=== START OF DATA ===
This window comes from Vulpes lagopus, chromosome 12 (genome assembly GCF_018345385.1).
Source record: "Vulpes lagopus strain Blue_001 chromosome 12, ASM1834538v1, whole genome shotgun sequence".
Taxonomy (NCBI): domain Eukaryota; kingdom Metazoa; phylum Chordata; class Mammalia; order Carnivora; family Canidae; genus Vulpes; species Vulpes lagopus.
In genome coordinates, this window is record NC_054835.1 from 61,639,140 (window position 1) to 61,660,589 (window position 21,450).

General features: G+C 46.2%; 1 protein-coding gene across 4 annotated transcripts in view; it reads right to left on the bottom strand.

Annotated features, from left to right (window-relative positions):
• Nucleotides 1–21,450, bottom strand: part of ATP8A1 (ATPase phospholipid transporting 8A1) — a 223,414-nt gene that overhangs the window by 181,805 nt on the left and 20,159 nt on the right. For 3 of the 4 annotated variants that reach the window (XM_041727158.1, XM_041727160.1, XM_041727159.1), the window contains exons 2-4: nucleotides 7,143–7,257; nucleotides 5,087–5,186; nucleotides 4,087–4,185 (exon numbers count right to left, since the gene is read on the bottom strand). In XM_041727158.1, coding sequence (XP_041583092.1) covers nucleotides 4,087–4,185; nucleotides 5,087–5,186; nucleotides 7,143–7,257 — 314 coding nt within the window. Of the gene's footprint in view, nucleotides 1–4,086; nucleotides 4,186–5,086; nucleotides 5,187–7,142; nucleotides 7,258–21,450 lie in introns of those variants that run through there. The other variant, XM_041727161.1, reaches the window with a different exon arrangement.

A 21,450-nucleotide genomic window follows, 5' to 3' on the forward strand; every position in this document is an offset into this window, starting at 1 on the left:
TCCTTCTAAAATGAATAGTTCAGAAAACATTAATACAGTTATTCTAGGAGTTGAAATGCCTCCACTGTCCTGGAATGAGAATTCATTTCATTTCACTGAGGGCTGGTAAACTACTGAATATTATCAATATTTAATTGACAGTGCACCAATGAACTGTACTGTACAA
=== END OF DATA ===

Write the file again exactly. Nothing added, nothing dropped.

This window comes from Vulpes lagopus, chromosome 12 (genome assembly GCF_018345385.1).
Source record: "Vulpes lagopus strain Blue_001 chromosome 12, ASM1834538v1, whole genome shotgun sequence".
Taxonomy (NCBI): domain Eukaryota; kingdom Metazoa; phylum Chordata; class Mammalia; order Carnivora; family Canidae; genus Vulpes; species Vulpes lagopus.
In genome coordinates, this window is record NC_054835.1 from 61,639,140 (window position 1) to 61,660,589 (window position 21,450).

General features: G+C 46.2%; 1 protein-coding gene across 4 annotated transcripts in view; it reads right to left on the bottom strand.

Annotated features, from left to right (window-relative positions):
• Nucleotides 1–21,450, bottom strand: part of ATP8A1 (ATPase phospholipid transporting 8A1) — a 223,414-nt gene that overhangs the window by 181,805 nt on the left and 20,159 nt on the right. For 3 of the 4 annotated variants that reach the window (XM_041727158.1, XM_041727160.1, XM_041727159.1), the window contains exons 2-4: nucleotides 7,143–7,257; nucleotides 5,087–5,186; nucleotides 4,087–4,185 (exon numbers count right to left, since the gene is read on the bottom strand). In XM_041727158.1, coding sequence (XP_041583092.1) covers nucleotides 4,087–4,185; nucleotides 5,087–5,186; nucleotides 7,143–7,257 — 314 coding nt within the window. Of the gene's footprint in view, nucleotides 1–4,086; nucleotides 4,186–5,086; nucleotides 5,187–7,142; nucleotides 7,258–21,450 lie in introns of those variants that run through there. The other variant, XM_041727161.1, reaches the window with a different exon arrangement.

A 21,450-nucleotide genomic window follows, 5' to 3' on the forward strand; every position in this document is an offset into this window, starting at 1 on the left:
TCCTTCTAAAATGAATAGTTCAGAAAACATTAATACAGTTATTCTAGGAGTTGAAATGCCTCCACTGTCCTGGAATGAGAATTCATTTCATTTCACTGAGGGCTGGTAAACTACTGAATATTATCAATATTTAATTGACAGTGCACCAATGAACTGTACTGTACAA